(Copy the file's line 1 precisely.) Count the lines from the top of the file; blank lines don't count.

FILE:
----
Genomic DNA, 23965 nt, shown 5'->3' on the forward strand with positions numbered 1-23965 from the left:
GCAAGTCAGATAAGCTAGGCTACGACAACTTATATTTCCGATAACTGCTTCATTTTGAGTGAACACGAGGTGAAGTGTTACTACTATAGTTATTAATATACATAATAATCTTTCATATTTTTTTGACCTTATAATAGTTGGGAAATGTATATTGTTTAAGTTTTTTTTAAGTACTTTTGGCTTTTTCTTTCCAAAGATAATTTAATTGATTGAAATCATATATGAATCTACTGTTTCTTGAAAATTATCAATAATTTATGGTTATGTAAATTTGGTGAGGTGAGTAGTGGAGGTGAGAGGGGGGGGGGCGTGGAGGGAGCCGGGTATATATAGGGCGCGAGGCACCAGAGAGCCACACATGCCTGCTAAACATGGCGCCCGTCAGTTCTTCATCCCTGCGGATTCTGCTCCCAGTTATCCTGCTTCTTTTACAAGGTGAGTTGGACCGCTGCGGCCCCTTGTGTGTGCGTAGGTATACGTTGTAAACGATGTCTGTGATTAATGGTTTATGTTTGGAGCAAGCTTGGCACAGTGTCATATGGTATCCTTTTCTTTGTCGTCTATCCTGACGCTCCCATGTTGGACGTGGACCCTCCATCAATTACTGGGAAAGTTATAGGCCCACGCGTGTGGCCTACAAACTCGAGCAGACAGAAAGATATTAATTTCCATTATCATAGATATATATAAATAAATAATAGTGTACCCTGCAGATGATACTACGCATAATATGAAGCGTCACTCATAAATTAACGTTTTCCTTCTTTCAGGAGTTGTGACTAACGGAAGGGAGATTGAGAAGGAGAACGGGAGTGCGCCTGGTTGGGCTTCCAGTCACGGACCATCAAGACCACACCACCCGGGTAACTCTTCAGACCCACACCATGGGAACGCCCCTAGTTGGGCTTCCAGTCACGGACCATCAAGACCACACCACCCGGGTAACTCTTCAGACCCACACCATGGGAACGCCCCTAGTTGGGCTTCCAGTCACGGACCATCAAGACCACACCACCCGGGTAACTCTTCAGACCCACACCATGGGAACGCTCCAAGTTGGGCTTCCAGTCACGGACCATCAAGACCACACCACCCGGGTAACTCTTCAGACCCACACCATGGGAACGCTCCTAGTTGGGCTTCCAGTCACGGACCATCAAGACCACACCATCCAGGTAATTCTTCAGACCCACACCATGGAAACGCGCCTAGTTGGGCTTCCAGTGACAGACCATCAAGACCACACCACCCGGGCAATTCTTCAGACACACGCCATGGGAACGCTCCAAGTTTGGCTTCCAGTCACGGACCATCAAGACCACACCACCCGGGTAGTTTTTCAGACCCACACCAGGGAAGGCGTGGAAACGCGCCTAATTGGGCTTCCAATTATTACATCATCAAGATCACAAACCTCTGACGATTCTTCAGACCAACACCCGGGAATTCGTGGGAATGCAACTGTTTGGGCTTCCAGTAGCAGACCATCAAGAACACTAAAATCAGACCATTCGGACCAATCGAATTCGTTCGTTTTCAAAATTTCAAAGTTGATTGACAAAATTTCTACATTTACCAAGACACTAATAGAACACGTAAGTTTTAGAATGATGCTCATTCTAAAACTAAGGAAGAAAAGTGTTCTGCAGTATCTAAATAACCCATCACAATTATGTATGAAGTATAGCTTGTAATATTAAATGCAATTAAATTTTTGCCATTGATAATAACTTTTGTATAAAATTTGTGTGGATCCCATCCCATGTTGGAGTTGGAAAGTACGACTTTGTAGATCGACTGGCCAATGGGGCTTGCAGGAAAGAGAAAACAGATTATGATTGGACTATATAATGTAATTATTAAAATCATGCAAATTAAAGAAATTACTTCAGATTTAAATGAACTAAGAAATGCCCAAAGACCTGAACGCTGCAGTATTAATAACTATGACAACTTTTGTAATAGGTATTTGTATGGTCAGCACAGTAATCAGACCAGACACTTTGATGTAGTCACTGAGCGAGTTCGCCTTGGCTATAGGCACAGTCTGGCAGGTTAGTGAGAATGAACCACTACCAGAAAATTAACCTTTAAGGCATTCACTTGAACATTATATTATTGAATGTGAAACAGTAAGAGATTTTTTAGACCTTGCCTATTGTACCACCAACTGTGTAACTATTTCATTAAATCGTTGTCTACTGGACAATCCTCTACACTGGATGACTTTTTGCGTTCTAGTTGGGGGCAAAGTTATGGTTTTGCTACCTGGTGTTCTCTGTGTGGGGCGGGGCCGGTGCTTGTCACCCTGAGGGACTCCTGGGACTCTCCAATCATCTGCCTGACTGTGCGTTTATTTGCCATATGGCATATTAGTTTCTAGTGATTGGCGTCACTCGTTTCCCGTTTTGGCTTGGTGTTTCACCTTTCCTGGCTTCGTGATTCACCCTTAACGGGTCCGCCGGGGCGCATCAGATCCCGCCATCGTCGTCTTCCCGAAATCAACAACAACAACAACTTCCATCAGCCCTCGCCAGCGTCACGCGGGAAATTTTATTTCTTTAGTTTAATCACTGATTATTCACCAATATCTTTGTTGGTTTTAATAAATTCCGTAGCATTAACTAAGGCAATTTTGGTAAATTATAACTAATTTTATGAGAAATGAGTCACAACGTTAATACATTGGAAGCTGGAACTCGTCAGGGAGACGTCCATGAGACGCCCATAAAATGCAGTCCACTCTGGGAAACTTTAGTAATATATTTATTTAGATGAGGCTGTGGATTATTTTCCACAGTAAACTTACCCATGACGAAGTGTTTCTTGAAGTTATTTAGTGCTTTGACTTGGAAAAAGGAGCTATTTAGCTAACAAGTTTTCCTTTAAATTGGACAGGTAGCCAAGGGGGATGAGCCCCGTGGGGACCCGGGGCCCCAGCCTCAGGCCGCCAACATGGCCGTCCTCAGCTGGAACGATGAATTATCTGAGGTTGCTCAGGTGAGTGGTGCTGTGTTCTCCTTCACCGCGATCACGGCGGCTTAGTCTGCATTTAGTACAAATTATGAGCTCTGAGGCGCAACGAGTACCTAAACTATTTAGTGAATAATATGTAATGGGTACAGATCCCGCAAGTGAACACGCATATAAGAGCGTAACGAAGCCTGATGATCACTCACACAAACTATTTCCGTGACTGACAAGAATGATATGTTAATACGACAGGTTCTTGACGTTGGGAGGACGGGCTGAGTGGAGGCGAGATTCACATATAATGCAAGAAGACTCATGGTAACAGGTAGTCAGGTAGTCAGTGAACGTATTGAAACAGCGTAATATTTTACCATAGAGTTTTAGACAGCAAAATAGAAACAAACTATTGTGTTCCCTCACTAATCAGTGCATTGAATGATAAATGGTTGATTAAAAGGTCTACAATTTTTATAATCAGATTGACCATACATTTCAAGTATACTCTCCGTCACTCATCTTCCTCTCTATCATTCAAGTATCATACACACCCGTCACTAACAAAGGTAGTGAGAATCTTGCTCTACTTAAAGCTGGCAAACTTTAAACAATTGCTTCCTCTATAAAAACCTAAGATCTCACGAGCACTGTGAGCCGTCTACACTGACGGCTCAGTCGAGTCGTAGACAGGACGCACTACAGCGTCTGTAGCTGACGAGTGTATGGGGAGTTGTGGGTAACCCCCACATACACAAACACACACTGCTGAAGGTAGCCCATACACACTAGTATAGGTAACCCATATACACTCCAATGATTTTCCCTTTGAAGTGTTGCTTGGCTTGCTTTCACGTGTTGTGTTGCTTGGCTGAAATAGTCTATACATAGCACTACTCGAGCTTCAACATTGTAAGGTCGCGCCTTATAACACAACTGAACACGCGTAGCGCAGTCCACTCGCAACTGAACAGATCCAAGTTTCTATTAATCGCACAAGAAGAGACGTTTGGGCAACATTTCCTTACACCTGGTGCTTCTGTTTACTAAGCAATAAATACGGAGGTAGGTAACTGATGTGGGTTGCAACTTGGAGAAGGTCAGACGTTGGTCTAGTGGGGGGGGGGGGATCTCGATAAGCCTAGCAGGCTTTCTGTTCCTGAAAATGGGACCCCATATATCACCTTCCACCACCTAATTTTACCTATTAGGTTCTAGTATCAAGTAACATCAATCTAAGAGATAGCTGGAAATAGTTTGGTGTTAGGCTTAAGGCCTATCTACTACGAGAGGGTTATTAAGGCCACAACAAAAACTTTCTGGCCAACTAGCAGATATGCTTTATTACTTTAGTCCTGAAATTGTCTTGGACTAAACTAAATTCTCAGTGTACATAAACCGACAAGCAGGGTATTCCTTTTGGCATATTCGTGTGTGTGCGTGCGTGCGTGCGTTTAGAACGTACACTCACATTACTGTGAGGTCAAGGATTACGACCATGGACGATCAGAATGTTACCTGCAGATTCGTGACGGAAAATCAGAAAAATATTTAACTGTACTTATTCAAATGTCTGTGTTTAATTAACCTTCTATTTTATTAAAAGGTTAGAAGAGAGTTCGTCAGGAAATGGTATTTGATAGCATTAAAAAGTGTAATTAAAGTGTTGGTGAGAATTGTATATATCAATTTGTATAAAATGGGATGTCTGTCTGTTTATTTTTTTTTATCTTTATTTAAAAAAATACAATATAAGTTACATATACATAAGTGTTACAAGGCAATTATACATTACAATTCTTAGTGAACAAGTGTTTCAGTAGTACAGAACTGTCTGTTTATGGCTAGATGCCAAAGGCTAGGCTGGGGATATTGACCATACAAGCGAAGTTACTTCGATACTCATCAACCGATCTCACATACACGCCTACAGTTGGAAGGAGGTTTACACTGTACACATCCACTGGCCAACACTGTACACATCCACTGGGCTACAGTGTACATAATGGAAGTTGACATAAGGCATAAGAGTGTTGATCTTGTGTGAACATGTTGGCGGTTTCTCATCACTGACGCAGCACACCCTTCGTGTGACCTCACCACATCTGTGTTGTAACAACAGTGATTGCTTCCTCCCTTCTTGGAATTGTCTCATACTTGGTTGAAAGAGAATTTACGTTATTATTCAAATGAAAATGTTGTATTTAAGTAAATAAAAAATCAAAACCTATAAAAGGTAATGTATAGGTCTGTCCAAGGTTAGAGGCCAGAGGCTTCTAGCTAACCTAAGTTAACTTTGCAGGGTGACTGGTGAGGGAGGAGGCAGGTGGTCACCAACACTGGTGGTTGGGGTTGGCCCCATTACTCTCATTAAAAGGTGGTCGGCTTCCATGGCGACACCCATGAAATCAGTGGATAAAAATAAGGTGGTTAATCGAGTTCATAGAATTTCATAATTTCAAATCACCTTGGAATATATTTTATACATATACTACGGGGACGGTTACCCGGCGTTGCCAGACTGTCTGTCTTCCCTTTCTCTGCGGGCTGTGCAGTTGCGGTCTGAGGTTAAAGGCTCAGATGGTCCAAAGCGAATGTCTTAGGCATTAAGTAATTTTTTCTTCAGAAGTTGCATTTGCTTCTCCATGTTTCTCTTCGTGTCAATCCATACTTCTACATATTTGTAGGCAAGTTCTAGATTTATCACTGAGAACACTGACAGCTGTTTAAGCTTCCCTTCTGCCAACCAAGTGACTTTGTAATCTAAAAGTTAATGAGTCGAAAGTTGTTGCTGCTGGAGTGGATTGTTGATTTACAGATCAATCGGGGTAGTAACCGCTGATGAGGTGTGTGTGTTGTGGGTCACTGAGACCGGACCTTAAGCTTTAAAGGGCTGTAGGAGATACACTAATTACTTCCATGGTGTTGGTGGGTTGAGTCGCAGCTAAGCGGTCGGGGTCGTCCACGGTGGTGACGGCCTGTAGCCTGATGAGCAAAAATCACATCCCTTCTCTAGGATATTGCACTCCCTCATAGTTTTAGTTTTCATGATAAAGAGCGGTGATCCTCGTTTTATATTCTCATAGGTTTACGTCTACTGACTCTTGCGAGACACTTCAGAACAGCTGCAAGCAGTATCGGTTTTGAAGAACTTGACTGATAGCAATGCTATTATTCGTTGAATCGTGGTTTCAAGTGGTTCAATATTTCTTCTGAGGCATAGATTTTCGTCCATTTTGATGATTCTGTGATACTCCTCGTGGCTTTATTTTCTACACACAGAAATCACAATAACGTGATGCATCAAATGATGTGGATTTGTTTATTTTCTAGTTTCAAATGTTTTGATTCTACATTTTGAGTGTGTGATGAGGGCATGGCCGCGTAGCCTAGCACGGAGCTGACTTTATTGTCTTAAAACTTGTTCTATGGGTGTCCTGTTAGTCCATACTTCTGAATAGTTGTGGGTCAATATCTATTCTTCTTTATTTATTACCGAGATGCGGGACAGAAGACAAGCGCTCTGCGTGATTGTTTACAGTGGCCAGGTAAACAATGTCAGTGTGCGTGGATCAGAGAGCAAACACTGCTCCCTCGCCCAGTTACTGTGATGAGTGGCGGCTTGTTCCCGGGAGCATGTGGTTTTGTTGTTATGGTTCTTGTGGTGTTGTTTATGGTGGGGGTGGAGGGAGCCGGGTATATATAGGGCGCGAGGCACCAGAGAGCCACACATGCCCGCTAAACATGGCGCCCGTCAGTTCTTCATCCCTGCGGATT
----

Genomic DNA, 23965 nt, shown 5'->3' on the forward strand with positions numbered 1-23965 from the left: